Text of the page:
INDIANAPOLIS — Local and national law enforcement are preparing to teach religious leaders what to do when faced with one of the worst possible situations.
This weekend places of worship will learn how to prevent and prepare for active shooter attacks. At least one Indianapolis church is making changes to its safety plan, after a recent close call with gunfire.
There used to be a saying, "the doors of the church are always open," but after numerous tragedies in public places around the globe, security has changed, and now the doors of the church are always locked.
"We no longer open our doors," Rev. Clarence Moore, with New Era Church, said. "You have to buzz in and tell us who you are now to come through our doors."
Security is now top of mind in American churches as mass shootings continue to occur in places police call 'soft targets,' where it is easy to harm a lot of people in a single place.
"Unfortunately, in these days and times though, we are a welcoming community we have to take certain precautions now as a result of the gun violence," Reverend Moore said.
Reverend Moore is the Lead Pastor of New Era Church — a prominent place of worship in the black community — located next to I-65 just north of Downtown Indianapolis. Those characteristics alone make the church a potential target.
Combine that with a few recent experiences and the church is getting proactive, hiring security and practicing for the worst.
"We've had a series of things that have a caused us to up our security... One was right after church... we had a member coming through the door and all of a sudden a bullet comes through the door," Moore said. "When someone shoots at a church, that tells you the kind of society we live in."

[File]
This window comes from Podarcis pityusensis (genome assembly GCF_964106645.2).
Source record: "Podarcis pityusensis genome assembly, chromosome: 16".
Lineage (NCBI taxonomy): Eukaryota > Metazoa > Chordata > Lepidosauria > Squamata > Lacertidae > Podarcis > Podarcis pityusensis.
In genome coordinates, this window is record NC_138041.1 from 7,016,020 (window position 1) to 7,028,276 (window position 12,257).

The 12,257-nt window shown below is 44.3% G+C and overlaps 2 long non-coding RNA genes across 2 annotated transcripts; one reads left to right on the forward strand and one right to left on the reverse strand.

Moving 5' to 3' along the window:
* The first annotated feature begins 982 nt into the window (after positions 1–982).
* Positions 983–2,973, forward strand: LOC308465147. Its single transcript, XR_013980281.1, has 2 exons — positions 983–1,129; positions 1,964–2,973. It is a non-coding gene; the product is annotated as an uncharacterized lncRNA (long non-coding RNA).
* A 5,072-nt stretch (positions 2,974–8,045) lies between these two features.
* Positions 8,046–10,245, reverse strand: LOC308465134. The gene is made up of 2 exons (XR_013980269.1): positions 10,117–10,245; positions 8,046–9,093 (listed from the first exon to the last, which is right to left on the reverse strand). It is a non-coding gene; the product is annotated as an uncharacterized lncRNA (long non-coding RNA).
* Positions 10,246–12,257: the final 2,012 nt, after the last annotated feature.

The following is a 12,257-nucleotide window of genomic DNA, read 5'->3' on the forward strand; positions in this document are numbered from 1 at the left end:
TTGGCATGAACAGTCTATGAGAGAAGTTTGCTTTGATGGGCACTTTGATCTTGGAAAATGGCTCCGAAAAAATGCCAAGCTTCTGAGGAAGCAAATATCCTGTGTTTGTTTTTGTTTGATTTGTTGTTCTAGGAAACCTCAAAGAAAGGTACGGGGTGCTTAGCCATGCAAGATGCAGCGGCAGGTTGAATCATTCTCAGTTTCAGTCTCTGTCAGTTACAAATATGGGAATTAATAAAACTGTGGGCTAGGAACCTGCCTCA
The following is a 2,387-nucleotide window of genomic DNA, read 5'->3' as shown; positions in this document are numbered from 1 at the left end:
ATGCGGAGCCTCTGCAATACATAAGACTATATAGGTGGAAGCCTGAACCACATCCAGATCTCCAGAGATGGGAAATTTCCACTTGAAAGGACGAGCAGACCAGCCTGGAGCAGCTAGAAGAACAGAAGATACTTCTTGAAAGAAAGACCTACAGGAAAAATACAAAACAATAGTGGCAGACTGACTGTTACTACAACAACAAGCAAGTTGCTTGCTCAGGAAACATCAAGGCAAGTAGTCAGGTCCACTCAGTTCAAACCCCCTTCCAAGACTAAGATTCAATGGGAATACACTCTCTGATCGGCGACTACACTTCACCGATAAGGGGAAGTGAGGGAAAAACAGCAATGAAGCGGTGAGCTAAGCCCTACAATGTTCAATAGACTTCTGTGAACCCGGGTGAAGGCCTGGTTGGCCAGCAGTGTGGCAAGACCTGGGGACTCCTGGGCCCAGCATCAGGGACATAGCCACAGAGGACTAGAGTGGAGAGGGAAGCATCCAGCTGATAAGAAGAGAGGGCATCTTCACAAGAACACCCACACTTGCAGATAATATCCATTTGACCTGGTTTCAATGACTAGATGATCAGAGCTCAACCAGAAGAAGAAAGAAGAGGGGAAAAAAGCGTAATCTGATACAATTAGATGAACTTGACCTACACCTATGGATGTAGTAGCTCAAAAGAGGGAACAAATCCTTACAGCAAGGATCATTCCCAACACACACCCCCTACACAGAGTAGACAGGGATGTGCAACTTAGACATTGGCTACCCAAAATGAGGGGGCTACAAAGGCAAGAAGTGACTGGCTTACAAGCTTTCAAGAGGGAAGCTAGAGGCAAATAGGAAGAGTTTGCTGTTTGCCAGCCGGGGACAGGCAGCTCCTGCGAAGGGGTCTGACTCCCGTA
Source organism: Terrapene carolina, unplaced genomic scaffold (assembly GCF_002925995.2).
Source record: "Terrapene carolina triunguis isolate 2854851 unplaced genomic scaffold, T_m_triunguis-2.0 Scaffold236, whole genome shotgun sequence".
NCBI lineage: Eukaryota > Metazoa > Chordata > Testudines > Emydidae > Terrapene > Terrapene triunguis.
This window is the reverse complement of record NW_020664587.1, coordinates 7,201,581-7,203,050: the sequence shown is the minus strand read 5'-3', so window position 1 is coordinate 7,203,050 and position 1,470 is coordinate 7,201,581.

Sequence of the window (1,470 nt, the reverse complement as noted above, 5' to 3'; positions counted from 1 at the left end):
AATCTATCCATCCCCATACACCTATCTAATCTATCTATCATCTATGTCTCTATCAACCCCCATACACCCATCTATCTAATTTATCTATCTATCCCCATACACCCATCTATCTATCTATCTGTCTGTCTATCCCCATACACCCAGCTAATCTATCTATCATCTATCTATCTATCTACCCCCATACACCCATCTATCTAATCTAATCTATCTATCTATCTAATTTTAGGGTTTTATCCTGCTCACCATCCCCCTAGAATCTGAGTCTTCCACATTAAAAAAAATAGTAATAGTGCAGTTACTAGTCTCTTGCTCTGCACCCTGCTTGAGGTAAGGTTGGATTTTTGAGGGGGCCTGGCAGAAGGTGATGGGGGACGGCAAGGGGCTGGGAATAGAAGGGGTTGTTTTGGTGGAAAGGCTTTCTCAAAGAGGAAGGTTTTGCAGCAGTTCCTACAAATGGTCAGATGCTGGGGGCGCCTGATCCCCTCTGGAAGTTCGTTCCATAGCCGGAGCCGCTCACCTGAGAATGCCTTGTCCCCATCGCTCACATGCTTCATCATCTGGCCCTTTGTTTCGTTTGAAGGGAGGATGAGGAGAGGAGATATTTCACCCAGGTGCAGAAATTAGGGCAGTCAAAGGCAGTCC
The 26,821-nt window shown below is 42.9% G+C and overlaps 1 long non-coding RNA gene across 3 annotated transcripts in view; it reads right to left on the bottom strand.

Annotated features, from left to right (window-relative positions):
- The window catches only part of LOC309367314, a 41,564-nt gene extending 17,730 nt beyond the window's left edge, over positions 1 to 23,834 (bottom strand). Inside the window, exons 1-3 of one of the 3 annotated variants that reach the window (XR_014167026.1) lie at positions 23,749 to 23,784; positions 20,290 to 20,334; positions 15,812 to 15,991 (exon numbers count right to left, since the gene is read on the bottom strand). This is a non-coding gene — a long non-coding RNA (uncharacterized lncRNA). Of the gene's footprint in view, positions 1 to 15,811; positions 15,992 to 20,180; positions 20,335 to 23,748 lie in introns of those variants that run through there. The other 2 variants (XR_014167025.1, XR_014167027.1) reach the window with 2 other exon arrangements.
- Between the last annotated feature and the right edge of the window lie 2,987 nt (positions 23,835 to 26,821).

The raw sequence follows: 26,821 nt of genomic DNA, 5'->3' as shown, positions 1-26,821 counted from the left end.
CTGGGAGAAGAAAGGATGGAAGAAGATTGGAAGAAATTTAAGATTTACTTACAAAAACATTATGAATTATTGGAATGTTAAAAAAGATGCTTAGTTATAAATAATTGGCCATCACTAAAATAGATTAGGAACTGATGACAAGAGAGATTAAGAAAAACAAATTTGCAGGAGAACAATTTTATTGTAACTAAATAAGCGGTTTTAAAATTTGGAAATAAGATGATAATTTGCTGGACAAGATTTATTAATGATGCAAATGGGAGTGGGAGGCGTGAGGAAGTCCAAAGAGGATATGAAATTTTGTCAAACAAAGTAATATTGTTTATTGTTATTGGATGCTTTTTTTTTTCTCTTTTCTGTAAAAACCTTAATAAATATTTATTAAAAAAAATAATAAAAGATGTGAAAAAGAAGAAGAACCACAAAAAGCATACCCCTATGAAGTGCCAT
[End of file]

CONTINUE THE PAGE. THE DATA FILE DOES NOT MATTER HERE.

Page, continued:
With experience and reality in mind, members of the church security team will be listening carefully to the advice given by police at this weekend's active shooter seminar.
Donna Hayes, the church's head of security and longtime Indianapolis police officer, has made changes to the building safety plan. Including limiting access to doors, patrolling the church during services and teaching church members — including children — how to run, fight, and hide.
Hayes warns danger could walk in at any minute and preaches beign both protected and prepared.
"What I would say to a church is that they need to be prepared and look at South Carolina," Hayes said. "Look at the Walmart's, the large department stores or the nearest McDonald's. It has happened and touched everyone in this nation and in this world."
Indianapolis Metropolitan Police Department and the FBI are urging clergy and security leaders from all faith communities to take advantage of Sunday's training.
The training is free and will be hosted at the Indianapolis Hebrew Congregation on Meridian Street at 3 p.m.